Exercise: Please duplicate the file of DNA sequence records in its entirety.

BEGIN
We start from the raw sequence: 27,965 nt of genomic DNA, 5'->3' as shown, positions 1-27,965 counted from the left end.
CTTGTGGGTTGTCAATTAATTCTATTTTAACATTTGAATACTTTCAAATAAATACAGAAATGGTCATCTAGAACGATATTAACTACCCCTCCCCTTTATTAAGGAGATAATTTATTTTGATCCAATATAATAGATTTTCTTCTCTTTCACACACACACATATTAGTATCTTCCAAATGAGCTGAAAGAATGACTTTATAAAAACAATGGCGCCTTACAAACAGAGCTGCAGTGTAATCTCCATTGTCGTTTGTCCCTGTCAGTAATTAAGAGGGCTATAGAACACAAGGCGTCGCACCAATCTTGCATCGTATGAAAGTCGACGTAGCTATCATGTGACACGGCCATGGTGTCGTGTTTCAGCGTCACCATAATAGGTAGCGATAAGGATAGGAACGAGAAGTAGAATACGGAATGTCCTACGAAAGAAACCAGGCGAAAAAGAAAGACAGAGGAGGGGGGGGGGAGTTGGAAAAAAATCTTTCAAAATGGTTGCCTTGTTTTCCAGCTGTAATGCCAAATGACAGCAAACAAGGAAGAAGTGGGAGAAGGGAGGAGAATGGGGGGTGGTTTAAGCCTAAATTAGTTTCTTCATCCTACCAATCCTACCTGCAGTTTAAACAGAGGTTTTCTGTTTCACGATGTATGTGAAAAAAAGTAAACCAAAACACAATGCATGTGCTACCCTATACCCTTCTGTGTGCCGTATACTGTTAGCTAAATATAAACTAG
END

We start from the raw sequence: 27,965 nt of genomic DNA, 5'->3' as shown, positions 1-27,965 counted from the left end.
CTTGTGGGTTGTCAATTAATTCTATTTTAACATTTGAATACTTTCAAATAAATACAGAAATGGTCATCTAGAACGATATTAACTACCCCTCCCCTTTATTAAGGAGATAATTTATTTTGATCCAATATAATAGATTTTCTTCTCTTTCACACACACACATATTAGTATCTTCCAAATGAGCTGAAAGAATGACTTTATAAAAACAATGGCGCCTTACAAACAGAGCTGCAGTGTAATCTCCATTGTCGTTTGTCCCTGTCAGTAATTAAGAGGGCTATAGAACACAAGGCGTCGCACCAATCTTGCATCGTATGAAAGTCGACGTAGCTATCATGTGACACGGCCATGGTGTCGTGTTTCAGCGTCACCATAATAGGTAGCGATAAGGATAGGAACGAGAAGTAGAATACGGAATGTCCTACGAAAGAAACCAGGCGAAAAAGAAAGACAGAGGAGGGGGGGGGGAGTTGGAAAAAAATCTTTCAAAATGGTTGCCTTGTTTTCCAGCTGTAATGCCAAATGACAGCAAACAAGGAAGAAGTGGGAGAAGGGAGGAGAATGGGGGGTGGTTTAAGCCTAAATTAGTTTCTTCATCCTACCAATCCTACCTGCAGTTTAAACAGAGGTTTTCTGTTTCACGATGTATGTGAAAAAAAGTAAACCAAAACACAATGCATGTGCTACCCTATACCCTTCTGTGTGCCGTATACTGTTAGCTAAATATAAACTAG